Paper Title: “Job Referrals and Labor market Outcomes Across Occupations” with David Rivers and Giorgio Topa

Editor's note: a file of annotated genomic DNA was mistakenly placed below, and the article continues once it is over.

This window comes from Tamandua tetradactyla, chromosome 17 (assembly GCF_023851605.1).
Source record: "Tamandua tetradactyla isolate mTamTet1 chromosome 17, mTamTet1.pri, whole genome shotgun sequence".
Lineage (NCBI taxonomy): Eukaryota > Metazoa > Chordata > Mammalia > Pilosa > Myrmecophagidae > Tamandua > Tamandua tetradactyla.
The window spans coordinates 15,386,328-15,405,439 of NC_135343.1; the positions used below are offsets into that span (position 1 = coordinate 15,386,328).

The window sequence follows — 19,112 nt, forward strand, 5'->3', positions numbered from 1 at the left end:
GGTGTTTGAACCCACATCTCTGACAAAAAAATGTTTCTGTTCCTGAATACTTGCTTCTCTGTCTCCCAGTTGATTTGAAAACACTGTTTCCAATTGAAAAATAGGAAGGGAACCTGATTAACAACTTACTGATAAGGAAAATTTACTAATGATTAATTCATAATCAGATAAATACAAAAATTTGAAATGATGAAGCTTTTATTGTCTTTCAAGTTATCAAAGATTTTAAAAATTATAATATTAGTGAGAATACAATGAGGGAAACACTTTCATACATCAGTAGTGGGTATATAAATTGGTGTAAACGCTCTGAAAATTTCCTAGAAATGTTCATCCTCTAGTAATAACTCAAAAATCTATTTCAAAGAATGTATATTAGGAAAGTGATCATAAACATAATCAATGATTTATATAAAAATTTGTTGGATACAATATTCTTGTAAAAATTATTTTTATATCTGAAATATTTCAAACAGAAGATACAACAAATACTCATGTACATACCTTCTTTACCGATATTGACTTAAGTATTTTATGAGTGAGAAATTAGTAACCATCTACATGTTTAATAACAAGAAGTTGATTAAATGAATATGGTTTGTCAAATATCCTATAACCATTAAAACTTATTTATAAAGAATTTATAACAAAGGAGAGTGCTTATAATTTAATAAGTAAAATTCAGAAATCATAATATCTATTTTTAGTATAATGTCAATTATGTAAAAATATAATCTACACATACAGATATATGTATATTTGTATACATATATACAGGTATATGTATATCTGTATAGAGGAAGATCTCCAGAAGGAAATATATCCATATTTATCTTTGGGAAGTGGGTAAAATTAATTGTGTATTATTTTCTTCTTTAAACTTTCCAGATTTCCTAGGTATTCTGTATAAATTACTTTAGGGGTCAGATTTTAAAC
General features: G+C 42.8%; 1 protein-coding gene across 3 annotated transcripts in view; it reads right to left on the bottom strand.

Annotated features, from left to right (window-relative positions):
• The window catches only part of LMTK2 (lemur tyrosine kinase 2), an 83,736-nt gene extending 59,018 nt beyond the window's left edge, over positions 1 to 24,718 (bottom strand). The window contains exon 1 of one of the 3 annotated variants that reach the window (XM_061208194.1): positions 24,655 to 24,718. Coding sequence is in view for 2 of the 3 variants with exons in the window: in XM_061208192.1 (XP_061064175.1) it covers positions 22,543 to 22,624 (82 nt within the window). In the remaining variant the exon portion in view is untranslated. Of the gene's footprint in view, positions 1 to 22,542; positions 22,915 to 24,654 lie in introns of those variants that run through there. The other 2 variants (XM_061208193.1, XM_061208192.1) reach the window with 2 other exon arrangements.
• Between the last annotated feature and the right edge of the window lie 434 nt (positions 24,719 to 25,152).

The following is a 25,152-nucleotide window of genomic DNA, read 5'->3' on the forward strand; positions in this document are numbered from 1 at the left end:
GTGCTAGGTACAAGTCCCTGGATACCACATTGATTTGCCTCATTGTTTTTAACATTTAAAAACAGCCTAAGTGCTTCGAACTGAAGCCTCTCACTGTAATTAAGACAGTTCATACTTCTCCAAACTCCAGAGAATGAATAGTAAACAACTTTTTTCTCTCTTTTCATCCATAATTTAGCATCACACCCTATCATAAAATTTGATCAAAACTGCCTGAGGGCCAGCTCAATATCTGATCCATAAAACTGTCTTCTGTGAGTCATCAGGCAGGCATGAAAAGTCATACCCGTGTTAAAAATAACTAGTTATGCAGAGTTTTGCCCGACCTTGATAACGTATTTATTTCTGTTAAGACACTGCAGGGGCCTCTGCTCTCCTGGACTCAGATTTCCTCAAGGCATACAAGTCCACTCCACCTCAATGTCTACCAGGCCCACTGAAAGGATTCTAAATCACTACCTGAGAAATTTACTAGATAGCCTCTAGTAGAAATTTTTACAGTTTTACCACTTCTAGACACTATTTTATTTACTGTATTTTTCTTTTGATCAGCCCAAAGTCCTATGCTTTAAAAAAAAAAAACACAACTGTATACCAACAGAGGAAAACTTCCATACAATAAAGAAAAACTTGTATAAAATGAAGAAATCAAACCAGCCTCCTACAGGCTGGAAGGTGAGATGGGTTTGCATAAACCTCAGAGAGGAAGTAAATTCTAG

Abstract: Though a significant fraction of workers and firms report using a referral somewhere in the hiring process, it remains unclear exactly what role referrals play (if any) in the hiring process. We exploit a novel data set to shed light on this question. Importantly, the data enables us to distinguish between different types of referrals—namely, those from family and friends and those from business contacts—and different types of jobs, as measured by the skill requirement of the occupation. Using these distinctions, we document clear patterns with respect to the frequency with which different types of referrals are used by workers in different occupations, and the subsequent labor market outcomes. Then we develop a structural equilibrium model that can match the patterns we observe in the data, calibrate the key parameters, and use it to study the effects of social and business networks on employment rates, earnings, and job turnover across workers and occupations.